When news broke that Associated Media Publishing would be closing down permanently, it meant something deep to the many women that were raised by its brilliance.
I must have been about 13 when I discovered Cosmopolitan magazine. The bond was immediate; I knew, even though I was not a woman at the time, that I was that kind of woman. There was something radical, free and game changing about what I understood the women on those pages to be and I wanted in.
Throughout my high school years, not a month went by when my dad wouldn’t buy me my stack of magazines, with Cosmo always being right at the top and a non-negotiable. It was in Standard 7 or 8 that I decide that my dream job was to write for Cosmo.
It turned out to be the only dream job I would have until I co-founded an agency.
In my early twenties, I saw a job posting for a writer at my dream job. I had been working towards that dream, doing other writing jobs, gaining experience and biding my time. The interviews went well; I went to two. At the second one , my mom was parked outside, my driver and constant cheerleader. I was told I made it to the top two, but that did nothing to get me to my dream job.
More years, articles and interviews went by and the dream job came my way again. This time I got it and had to leave a job that I actually loved and was excelling at. When I resigned, my boss said, “How can I even be mad when a girl says she’s going to work for Cosmo?”.
Off I went, dreamy eyed and in awe of the fact that I was going to be doing what I had wanted to do since I was a teenage girl.
With hindsight, I look at my years at Cosmo as the years I became myself both career wise and as a woman. Like all fantasies, reality was a bit more stressful than reading the magazine had been in years gone by. But still, in those corridors where Marie Claire and its well-dressed team were down the hall, where there were brain storming sessions that induced belly aches and long-lasting friendships, I started to become the woman I would be.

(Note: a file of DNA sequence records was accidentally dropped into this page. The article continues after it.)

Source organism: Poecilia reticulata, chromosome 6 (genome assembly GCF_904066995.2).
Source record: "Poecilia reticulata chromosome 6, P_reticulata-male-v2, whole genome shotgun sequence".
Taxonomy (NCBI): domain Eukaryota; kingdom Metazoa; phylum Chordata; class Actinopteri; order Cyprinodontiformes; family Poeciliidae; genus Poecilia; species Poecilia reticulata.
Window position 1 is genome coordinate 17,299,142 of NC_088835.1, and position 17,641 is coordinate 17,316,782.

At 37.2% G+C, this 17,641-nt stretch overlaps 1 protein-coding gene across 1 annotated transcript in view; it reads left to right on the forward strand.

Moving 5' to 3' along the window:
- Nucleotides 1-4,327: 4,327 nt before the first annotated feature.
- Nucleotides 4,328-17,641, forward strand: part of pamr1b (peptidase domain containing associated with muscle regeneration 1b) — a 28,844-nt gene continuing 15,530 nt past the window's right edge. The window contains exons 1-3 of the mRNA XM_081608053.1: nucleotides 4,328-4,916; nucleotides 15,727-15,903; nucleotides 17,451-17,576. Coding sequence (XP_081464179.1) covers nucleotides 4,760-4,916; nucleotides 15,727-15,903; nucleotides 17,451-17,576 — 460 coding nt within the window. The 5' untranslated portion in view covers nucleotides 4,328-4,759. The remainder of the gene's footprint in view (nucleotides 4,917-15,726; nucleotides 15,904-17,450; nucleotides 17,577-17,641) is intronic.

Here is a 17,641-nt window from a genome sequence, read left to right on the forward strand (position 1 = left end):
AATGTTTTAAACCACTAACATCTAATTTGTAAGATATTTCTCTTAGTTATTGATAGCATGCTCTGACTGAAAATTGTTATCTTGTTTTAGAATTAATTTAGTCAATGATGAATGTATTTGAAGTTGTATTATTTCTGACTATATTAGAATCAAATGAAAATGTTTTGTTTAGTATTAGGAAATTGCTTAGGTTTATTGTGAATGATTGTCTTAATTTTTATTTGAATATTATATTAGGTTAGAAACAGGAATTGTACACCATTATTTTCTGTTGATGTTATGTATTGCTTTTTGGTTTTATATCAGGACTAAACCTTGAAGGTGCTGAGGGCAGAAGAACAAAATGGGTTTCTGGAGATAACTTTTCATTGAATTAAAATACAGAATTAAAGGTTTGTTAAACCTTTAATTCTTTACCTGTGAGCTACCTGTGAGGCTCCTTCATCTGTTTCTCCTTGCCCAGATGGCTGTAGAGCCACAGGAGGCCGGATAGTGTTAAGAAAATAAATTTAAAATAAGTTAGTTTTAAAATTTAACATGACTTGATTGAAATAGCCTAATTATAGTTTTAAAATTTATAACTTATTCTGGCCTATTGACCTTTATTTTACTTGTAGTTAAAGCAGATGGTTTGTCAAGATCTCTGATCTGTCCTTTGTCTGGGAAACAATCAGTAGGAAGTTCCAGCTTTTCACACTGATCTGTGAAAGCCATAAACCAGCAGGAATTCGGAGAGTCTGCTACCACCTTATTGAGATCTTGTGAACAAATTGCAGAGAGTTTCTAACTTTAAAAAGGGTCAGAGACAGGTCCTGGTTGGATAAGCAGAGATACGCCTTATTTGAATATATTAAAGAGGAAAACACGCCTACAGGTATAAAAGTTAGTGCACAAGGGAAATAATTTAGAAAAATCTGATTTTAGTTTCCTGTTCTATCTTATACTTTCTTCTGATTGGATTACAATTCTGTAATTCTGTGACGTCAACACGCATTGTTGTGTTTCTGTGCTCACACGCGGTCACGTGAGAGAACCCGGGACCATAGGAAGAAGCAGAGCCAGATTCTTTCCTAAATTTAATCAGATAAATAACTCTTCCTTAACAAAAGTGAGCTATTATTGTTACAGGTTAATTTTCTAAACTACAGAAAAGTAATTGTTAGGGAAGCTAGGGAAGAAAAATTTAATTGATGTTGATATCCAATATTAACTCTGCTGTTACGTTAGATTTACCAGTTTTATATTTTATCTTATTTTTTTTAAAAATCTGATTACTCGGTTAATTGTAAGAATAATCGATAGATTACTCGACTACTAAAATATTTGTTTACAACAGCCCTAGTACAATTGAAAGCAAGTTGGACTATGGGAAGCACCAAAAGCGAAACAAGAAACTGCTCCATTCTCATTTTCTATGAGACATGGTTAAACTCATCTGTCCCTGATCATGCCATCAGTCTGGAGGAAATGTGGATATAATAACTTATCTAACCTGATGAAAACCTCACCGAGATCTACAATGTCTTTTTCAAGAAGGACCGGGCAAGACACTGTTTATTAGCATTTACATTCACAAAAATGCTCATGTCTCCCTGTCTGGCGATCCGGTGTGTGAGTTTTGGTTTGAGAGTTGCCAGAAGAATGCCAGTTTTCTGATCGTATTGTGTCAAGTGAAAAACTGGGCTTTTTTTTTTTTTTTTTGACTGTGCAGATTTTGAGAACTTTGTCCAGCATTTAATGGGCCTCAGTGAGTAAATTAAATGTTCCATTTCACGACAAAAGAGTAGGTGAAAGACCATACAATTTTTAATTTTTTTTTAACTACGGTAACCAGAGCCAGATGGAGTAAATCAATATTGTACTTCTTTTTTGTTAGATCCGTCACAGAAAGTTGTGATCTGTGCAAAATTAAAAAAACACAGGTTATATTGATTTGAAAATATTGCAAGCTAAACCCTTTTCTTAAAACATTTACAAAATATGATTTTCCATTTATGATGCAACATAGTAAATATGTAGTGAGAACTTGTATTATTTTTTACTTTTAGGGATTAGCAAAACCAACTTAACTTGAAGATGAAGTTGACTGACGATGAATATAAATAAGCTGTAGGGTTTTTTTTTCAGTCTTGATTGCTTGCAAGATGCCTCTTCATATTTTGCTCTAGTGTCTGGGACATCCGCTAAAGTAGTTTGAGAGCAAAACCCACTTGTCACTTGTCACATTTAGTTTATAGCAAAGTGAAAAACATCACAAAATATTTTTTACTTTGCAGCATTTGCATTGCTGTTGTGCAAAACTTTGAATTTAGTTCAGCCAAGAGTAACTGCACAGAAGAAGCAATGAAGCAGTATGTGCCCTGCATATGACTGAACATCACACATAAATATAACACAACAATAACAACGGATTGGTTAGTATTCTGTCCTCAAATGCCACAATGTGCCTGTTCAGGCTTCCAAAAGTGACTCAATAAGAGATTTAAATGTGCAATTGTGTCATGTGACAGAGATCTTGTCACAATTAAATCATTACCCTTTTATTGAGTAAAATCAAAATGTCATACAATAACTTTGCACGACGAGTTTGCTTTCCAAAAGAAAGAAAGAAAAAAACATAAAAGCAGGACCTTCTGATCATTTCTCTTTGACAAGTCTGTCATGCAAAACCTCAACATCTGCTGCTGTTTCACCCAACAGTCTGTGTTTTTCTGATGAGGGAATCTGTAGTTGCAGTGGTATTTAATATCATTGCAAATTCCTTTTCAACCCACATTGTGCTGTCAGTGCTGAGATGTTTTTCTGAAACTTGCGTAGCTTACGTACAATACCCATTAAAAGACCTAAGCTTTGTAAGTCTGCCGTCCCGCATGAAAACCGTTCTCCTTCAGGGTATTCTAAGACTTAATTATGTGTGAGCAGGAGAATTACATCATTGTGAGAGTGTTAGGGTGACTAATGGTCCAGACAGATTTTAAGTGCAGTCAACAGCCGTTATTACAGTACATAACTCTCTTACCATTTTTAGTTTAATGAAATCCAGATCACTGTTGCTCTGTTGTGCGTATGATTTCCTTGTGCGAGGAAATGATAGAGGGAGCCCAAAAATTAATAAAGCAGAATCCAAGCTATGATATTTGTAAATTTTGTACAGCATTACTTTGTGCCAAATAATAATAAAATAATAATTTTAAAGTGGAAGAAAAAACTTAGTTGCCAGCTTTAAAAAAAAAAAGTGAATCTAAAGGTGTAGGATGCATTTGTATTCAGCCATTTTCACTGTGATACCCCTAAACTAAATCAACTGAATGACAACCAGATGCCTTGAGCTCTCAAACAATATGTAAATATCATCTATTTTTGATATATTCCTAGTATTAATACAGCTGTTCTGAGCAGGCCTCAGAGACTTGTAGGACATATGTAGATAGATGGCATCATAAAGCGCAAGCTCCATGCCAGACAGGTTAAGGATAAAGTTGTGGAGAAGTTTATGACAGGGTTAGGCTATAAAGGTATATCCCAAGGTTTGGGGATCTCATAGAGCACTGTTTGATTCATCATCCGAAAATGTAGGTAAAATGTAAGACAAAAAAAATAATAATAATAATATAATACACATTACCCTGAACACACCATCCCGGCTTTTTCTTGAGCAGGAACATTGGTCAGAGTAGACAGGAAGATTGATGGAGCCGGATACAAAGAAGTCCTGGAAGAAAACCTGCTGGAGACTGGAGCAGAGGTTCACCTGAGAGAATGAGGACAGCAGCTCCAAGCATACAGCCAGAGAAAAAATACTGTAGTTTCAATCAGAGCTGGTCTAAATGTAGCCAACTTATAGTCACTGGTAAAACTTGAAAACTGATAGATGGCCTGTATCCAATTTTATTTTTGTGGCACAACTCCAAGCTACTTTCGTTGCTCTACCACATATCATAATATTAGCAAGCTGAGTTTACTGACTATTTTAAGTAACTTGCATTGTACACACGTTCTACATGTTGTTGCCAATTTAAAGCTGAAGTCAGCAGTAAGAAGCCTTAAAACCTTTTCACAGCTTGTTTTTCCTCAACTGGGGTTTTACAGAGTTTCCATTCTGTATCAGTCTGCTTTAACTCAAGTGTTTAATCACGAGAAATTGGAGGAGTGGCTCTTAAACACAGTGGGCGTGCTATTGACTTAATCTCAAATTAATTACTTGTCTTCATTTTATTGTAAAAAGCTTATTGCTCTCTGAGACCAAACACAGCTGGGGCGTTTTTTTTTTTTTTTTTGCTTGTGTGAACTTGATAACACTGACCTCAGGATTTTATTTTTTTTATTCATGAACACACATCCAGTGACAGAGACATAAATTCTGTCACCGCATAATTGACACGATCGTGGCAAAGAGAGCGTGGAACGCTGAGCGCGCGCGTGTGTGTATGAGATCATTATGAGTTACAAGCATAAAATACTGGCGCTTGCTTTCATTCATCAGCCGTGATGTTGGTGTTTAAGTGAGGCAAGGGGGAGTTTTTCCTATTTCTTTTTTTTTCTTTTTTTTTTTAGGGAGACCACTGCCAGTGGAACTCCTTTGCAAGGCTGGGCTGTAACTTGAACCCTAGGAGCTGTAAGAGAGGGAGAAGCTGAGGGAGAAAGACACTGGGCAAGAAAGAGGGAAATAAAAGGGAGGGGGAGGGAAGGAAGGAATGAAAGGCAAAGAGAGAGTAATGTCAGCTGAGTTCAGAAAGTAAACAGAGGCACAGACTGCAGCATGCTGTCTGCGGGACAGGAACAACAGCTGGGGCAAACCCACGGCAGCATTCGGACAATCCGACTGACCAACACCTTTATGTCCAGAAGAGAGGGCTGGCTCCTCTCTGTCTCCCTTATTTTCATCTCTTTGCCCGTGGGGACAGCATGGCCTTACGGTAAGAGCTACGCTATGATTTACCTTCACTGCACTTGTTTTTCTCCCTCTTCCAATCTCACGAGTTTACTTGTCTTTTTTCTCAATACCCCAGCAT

As with all great love stories, a little bit of disappointment is inevitable. When Sbu Mpungose strutted into the Cosmo offices to be our new commander in chief, there was a buzz in the air. The first black editor of this powerhouse title.
We shot Lalla Hirayama for what was going to be an epic cover. She even turned down another cover to do this one. Once the final product was done and dusted, the cover was shot down by the powers that be, not agreeing with Sbu’s direction. It was a chance to move with a changing tide and the company missed it. They only started seeing it about five years later. A missed opportunity and hopefully a mistake I can avoid on my own journey as an entrepreneur.
Their own story
Most people have their own Cosmo story. Whether as a reader, another woman whose dream we made come true when we called asking to feature them or someone who disagreed with what the brand stood for. Associated Magazines [or Associated Media Publishing as it became] was a powerhouse and will remain so through those who were trained in those hallways, studios and offices.
As we all keep writing our own stories and pivoting as needed by our own lives, the lessons that raised us stay alive, taking up new form in a million little directions.
At Associated, my love for women and the brands that speak to them was born. It would show parts of itself in every job I’ve held since and ultimately in my new dream of building Asante Blush, where women, brands and connections are at the centre of what we do.
What Jane Raphaely did for girls like me and girls nothing like me is something to celebrate and be lauded for its revolutionary way of changing this country’s landscape. Associated touched the careers of Zodwa and Zanele Kumalo, Norma Young, Kim Garner, Carla, Calitz, Linda Mali Lilian, Osagie, Mbali Soga, Lutho Vuso, Mathahle Stofile and many more incredible women who found and carved bits of themselves under that umbrella and continue to flourish in other spaces.
So as this institution closes its doors, I am reminded that the future relies on us doing the most right now. Daring to dream, daring to act, daring to create a new landscape from which other generations of women will thrive. It is after all what Jane Raphaely and Associated Media Publishing did for us.
‘The end of an era’: CEO of Associated Media Publishing, Julia Raphaely, broke the news on Thursday that the company would be closing for business. The following day, 1 May 2020, it ceased publishing, marking the end of one of South Africa’s most renowned independent publishers.
“This is the most difficult decision I have ever had to make. For the last 38 years, AMP has been one of South Africa’s leading publishers and our titles have been part of many people’s lives. It’s a big blow for magazine media brands in South Africa as they hold a special place in our country. We never thought this day would come, but we are left with no choice,” Raphaely said in a statement.
The “unexpected and devastating impact of COVID-19 lies behind the decision. The closure of printing and distribution channels, the massive hit on ad spend and being unable to host events, so much a part of publishers’ revenue these days, “made it impossible to continue trading, despite large amounts of personal funds going into AMP”.
Raphaely’s mother, Jane, launched the company in 1982.
Zama Nkosi-Mabuye, with Cuma Pantshwa, is a founder and director of Asante Blush, an agency designed to serve and help brands and organisations elevate women’s voices.
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